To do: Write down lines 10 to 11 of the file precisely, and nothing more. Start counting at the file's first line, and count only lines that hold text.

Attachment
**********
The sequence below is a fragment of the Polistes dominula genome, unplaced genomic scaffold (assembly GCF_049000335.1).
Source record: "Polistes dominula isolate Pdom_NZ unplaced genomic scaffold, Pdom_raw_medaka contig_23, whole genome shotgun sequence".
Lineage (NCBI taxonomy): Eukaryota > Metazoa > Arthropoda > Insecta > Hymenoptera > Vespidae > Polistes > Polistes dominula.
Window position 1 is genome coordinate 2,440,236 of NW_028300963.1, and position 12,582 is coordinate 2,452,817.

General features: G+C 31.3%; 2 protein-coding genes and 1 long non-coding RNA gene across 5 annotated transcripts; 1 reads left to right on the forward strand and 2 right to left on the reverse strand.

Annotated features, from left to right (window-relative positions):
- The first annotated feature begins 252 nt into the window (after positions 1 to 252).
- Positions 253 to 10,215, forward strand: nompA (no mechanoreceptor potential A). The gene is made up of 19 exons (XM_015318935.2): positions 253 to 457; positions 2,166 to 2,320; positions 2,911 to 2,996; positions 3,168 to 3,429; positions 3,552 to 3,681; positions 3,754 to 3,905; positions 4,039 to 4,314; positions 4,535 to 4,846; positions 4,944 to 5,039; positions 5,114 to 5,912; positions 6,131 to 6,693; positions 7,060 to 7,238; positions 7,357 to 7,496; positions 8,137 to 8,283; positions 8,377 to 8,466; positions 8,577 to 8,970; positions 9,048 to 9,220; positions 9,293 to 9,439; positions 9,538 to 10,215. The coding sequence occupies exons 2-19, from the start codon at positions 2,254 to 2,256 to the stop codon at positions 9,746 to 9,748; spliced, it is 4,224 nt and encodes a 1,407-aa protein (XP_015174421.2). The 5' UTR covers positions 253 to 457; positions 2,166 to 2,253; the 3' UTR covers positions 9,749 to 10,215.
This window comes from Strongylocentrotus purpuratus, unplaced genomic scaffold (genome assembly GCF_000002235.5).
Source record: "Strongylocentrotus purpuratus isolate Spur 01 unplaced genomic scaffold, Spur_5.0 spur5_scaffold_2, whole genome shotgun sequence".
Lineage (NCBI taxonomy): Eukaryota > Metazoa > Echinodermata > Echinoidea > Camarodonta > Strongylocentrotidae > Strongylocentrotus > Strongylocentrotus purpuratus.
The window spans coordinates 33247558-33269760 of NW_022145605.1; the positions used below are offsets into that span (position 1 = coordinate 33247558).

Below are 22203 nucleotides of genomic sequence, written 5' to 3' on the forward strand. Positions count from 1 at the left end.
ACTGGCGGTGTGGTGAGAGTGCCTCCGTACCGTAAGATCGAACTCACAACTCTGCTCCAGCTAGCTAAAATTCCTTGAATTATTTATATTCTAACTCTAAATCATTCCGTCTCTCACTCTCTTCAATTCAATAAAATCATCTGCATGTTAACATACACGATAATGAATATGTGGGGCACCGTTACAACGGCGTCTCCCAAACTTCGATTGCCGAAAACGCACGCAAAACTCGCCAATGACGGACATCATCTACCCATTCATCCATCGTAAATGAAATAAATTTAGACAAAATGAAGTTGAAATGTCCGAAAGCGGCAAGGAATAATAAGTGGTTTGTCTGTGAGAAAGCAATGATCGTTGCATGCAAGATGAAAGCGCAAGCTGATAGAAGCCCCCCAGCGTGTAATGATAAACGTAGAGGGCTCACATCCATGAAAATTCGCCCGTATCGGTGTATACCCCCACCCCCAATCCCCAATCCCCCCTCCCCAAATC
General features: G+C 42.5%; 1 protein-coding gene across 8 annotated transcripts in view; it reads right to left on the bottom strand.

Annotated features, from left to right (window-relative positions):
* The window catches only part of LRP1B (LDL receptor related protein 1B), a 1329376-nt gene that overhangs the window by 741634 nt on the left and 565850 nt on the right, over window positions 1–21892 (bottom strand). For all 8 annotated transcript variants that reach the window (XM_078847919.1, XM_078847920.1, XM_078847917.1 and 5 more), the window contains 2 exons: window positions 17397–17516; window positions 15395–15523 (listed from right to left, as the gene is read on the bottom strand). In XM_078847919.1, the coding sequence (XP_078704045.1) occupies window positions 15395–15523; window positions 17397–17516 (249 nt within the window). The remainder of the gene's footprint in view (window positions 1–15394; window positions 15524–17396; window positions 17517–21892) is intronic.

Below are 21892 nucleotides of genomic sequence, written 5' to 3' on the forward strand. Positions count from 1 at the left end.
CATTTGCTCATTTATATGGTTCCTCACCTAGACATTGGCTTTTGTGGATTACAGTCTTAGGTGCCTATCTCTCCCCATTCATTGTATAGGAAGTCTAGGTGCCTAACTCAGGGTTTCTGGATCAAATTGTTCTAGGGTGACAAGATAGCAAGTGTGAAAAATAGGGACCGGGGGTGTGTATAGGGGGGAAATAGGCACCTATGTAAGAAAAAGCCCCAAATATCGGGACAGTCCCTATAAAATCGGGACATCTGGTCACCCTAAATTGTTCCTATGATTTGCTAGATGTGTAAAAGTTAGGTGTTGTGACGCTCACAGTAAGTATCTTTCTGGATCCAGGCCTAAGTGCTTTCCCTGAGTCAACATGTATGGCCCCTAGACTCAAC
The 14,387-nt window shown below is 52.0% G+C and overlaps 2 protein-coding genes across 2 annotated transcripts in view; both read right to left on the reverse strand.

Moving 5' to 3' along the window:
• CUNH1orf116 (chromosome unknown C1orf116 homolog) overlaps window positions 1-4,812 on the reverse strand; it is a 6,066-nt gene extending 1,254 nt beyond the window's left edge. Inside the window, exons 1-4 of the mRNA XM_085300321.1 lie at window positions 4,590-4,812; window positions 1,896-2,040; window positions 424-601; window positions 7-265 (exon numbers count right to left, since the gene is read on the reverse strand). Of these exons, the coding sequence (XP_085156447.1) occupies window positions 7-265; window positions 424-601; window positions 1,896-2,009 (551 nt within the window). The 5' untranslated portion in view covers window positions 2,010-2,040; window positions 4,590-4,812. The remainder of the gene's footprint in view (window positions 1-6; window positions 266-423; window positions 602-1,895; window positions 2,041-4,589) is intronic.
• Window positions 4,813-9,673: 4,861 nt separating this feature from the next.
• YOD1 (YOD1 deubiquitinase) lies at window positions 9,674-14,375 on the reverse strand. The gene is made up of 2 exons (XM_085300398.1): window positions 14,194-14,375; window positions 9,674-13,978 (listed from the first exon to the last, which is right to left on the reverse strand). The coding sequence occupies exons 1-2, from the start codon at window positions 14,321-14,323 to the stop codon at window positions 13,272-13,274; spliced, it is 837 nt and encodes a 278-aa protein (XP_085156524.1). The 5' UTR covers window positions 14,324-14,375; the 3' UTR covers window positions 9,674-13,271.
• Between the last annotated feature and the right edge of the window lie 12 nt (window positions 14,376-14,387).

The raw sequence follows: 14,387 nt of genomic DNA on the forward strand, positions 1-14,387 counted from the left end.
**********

Source record: "Strongylocentrotus purpuratus isolate Spur 01 unplaced genomic scaffold, Spur_5.0 spur5_scaffold_2, whole genome shotgun sequence".
Lineage (NCBI taxonomy): Eukaryota > Metazoa > Echinodermata > Echinoidea > Camarodonta > Strongylocentrotidae > Strongylocentrotus > Strongylocentrotus purpuratus.